Caravan Sites

Modern (demotic) Greek is the official language of the State. It derives from Ancient Greek yet it has a much simplified grammar. It has absorbed many words from its linguistic and cultural neighbours. Modern Greek differs substantially from the purist 'Katharevousa', or cleansing Greek, an artificially contrived variant which is closer to Ancient Greek that was used at varying times in recent Greek history. While Katharevousa is no longer used in everyday speech it still evident on street signs and can cause occasional confusion for the tourist.

Travel Tips
The 27th September is a day of Greek tourism and there is a free entrance to all archeological sites and museums.
The previous point is the same for 28th October, which is a national holiday. Some sites may close earlier.
Monday is a closing day for most sites and museums.
The entrance to Athens Acropolis is free on Sundays from November to March.
During demonstrations, which are frequent in the low season, the city center (Patission street, Omonia, Panepistimiou street, Syntagma square) is usually closed and traffic problems occur.
Dalibor Dvo?ák and Markéta Kulhavá, Czech Republic
When going to Mycenea on your own, bring a flash light. The woman at the entry seemed extremely surprised that we didnt bring one (the place is only open during daylight hours and has lights leading to the restrooms....) since this meant we could not go into the highlight of Mycenea....needless to say we tried with flash and mobile phone but they were of no use. When you are in a group its okay, the guide knows that there are no lights in the caves.
Matthieu Goossens, Belgium
During our sightseeing tours through Athens, we were pleased to find out that almost every entrance to cultural, historical and archeological sites is free for students from the EU, so we were lucky to have our student IDs with us as they saved us a lot of money.
Katrin Flatscher & Christian Oberdanner, Austria
Islands of the Greek Dodecannesos: Unfortunately ferry boats are being gradually pushed out of market by high speed dolphins and katamarans.Ferry from Athens to Crete: If you book a seat instead of a cabin on the big and modern ANEK ferry to Hania, don't go into the overcrowded seat room. You're allowed to roll out your sleeping bag in several areas of the boat. Roll out early, the best places are quickly gone. The food in the self service restaurant is very good and a much better bargain than the overpriced restaurants under the Acropolis.
Jörg Kahl & Nathalie Laurent, Germany
Bike riding around the Peloponnese: Bike are only allowed on the big train ride Pyros to Lorinthos. Don't try to go on other train with your bike; you might get on but youll never get a ride back. On this big rail line there are official trains ( two per day, that have large baggage wagons) that take bikes at very low prices. These trains will always allow the bike, but depending from the helpfullnes of the staff at the station, you MIGHT also be able to get on several other trains. To make it easy on yourself, stick to the official trains though....less hassle.
Matthieu Goossens, Belgium
I wanted to recommend the little town of Pelekas in Corfu. Off the beaten track, plenty of "rooms to let" at €15 or maybe less, small, cozy, beautiful views (you can see the ocean from the top on both sides of the island) and with 3 lovely beaches very close by: Pelekas, Glyfada and Myrtiotisa. I recommend the last 2, the 3rd having an unofficial secluded clothing optional area if you are up for it! You can get food and drinks at the kiosks they have right on the beach. I was planning on staying there 1 day but ended up staying 4 and left only because I had to meet with friends in Bucarest! Will be back for sure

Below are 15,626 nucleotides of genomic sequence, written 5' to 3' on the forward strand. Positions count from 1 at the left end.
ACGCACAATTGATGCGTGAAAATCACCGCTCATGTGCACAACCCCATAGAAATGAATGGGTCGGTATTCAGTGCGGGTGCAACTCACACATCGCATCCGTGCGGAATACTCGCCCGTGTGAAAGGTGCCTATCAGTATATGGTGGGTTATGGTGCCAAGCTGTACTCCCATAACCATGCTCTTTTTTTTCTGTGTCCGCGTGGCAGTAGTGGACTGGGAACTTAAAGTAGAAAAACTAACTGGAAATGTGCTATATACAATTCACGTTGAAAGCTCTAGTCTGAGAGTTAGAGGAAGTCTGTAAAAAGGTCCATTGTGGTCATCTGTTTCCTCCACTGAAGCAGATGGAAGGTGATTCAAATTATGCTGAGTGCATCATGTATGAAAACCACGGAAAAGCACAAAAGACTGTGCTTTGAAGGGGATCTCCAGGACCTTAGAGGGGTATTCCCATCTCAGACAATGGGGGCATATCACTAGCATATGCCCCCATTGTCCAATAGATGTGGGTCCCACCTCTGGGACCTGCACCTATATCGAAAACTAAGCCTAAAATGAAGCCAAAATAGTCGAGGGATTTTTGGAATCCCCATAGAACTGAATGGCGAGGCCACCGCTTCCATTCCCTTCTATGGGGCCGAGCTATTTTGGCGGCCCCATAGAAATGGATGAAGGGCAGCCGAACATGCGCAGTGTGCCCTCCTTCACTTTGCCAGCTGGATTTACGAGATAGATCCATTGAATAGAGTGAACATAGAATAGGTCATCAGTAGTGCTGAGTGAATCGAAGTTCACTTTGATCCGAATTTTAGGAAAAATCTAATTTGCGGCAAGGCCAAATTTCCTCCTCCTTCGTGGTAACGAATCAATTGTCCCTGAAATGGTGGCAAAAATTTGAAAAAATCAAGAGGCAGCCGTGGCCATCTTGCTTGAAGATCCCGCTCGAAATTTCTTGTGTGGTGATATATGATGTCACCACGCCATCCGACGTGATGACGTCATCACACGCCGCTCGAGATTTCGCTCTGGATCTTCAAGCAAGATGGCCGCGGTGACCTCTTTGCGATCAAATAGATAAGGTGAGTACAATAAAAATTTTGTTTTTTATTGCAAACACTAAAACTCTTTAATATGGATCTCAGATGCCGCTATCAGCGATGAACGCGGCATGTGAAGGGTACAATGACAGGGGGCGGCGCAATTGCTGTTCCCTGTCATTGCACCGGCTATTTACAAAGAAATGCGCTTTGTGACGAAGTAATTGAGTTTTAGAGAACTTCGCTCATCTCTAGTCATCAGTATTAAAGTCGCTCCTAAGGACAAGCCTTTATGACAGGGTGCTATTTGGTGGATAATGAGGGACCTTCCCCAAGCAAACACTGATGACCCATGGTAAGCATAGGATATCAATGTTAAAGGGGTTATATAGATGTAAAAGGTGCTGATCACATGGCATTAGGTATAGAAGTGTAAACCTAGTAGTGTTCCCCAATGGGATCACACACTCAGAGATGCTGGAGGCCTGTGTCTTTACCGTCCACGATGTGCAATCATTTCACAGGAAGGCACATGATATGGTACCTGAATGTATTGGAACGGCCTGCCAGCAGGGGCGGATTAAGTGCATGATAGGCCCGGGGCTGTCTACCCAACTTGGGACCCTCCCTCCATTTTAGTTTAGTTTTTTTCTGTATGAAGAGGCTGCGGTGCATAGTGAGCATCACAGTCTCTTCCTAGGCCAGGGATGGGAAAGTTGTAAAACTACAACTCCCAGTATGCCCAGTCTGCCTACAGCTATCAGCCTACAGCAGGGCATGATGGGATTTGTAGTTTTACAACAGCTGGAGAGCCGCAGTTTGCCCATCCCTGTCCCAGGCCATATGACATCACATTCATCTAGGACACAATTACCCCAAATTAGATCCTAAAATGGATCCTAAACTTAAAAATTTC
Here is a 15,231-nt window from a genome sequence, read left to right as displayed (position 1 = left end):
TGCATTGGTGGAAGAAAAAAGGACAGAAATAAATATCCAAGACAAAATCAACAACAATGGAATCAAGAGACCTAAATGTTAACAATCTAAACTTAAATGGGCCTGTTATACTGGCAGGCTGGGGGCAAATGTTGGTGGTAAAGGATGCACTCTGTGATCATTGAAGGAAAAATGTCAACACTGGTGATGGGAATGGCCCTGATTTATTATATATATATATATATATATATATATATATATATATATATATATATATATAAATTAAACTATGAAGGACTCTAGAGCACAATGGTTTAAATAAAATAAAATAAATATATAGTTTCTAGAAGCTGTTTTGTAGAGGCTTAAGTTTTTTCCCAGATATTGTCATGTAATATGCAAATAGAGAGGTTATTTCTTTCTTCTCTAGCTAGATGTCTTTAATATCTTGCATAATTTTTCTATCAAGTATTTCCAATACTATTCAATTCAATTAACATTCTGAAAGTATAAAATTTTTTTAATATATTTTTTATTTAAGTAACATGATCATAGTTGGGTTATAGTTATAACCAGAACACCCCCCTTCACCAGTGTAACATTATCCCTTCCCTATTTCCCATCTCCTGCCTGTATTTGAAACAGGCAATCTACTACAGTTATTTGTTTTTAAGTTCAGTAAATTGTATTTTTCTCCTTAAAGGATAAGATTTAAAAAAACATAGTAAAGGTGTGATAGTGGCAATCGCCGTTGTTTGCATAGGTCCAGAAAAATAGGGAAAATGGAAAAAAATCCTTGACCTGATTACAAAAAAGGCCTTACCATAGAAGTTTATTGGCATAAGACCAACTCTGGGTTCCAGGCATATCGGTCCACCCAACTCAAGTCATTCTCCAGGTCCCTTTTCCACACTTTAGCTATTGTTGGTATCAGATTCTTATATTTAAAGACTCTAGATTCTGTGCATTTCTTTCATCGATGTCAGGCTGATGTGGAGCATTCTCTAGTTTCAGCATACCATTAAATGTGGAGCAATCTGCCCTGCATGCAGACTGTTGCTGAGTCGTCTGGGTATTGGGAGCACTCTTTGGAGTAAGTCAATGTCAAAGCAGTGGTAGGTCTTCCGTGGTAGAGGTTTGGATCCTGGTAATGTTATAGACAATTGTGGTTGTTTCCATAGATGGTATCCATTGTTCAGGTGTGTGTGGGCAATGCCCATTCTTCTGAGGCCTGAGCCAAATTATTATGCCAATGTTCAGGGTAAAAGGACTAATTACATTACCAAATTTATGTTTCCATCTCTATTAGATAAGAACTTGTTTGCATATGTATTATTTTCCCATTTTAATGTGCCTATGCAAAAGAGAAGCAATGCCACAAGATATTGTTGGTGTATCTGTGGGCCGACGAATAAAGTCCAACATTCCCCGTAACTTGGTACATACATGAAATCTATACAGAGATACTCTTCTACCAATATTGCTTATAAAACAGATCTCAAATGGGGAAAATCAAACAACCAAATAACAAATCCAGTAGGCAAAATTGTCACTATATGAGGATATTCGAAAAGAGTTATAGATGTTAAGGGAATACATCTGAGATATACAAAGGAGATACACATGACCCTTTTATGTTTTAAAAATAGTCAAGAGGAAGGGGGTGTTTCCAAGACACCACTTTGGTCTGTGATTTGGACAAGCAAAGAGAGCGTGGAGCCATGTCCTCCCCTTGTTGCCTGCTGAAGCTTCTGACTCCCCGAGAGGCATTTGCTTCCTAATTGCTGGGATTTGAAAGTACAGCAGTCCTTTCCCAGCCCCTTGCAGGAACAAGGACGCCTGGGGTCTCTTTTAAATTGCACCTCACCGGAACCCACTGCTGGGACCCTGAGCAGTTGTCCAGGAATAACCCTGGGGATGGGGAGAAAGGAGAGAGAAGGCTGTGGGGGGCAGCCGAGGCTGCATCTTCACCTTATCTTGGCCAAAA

Federico Arrizabalaga, Spain
In the whole of Leros buses are non existent. You can only rely on the taxis or on your feet (we opted for the latter, plus the bicycle I rented).
Giovanni Pesce, Italy

Peloponnesus Railway: Having seen a BBC documentary on this line, I was keen to hitch a ride on it. Got on at forgettable Kalamata and dismounted at Argos. And what a trip it turned out to be! Reminded me of two NZ railway lines I've been on - the Manawatu and Taieri Gorge lines. We roared over mad little viaducts, zigzagged up steep hillsides, rattled through crazy little tunnels and shot through cuttings whose cliff sides seemed to be only a few inches from one's nose. Great stuff! And when we reached the tops, there opened up before us the most beautiful, extended forest of oaks, beeches, sunny glades and sun-dappled gullies. Not the Greece I was expecting! The journey was 50 per cent cheaper in price than the bus equivalent, and with the bonus of plenty of leg room. Being off-season it was not crowded. The experience was one of those serendipitous ones that make travel unexpectedly pleasurable!

Daniel & Susan Millar, Australia


Camping Village
City: Corfu
Postcode: 49100
Address: Kerkira
Dassia, Dafnilas bay
Phone: +302661091417
Fax: +302661091760

Camping Dionissotis
City: Athens
Postcode: 14564
Address: Nea Kifissia
Phone: 0030 2108001496
Fax: 0030 2108001496

Greece 's road network covers 117,000 kilometres in total (mainland and islands) and can be divided into the following categories:

National roads and highways
Main road network (road connections between prefectures)
Asphalted roads
Main dirt roads (connecting communities)
Other dirt roads (forest roads, rough roads, secondary connections)
The main road axes are listed below, followed by the European road number in brackets:
Athens- Thessaloniki (E 75 )
Athens- Corinth (E 94 )
Corinth- Patras (E 65 )
Corinth-Tripoli- Kalamata (E 65 )
Patras-Pyrgos-Oly mpia (E 55 )
Thessaloniki-Kavala- Alexandroupoli (E 90 )
Igoumenitsa-Alexandroupoli (Egnatia Odos Motorway)
Chania-Agios Nikolaos ( Crete E 75)The capitals of most prefectures are connected to each other by a dense network of bus services . The intercity coach service (KTEL) operates vehicles that meet all modern technical specifications for the safe and pleasant transport of passengers